AbstractThe project discussed in this dissertation was an intervention into a small voluntary organization which was strongly ideologically driven, staffed largely by professionals and conducted fieldwork in Aboriginal and Islander communities throughout northern Australia. The project used a methodology based on constructivist research principles, emphasising collaboration, emergence and reflective critique as principles and inclusiveness, emancipation, reeducation and a holistic view as values.
The project identified serious challenges facing the organization, and the resources it had to cope with those challenges. it highlighted issues such as organizational processes and climate, values and attitudes, the characteristics of leadership and the impact of stakeholders in the wider environment who had a critical say in its future.
The leadership of the organization responded by commissioning work on proposals to reorganize. The dissertation outlines the inclusive, step-by-step, iterative approach taken. The leadership, taking ownership of the process and the proposals, developed strategies that would both inform, include and take the membership of the organization along in its (ultimately successful) bid for radical change.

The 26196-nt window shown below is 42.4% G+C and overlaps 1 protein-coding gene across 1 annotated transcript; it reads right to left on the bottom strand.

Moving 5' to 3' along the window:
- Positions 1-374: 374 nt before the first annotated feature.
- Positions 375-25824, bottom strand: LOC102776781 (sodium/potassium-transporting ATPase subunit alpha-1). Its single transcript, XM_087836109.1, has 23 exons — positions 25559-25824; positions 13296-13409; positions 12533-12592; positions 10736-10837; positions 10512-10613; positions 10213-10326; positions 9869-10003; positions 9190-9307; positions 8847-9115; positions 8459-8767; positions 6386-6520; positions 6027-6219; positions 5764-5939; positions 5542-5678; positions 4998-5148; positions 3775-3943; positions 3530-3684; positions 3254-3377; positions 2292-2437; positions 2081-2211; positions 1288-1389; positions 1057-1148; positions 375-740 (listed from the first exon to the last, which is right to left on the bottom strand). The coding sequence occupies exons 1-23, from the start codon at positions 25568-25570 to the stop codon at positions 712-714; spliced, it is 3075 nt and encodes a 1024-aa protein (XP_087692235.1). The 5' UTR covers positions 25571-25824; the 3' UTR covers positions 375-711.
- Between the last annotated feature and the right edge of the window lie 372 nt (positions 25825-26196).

A fundamental theoretical question emerged: how was this organization able to effectively introduce significant change with almost unanimous acceptance and minimal disruption? The local theory developed suggested that it was a coincidental mix of factors that variously drove, drew, led, encouraged, eased and simplified change. A further theoretical conclusion suggested that the process of change had more impact than the product.
A reflective evaluation of the project explores the validity of the process, expresses possible reservations, and identifies substantial personal and organizational learning.
The project resulted in real, extensive, organizational and personal sustainable improvement - as it was designed to do!
Note: "Please note that under the agreement with the Executive Committee of the AAIB this dissertation is not for public access. Its contents are to be kept confidential".
|Date of Award||May 2000|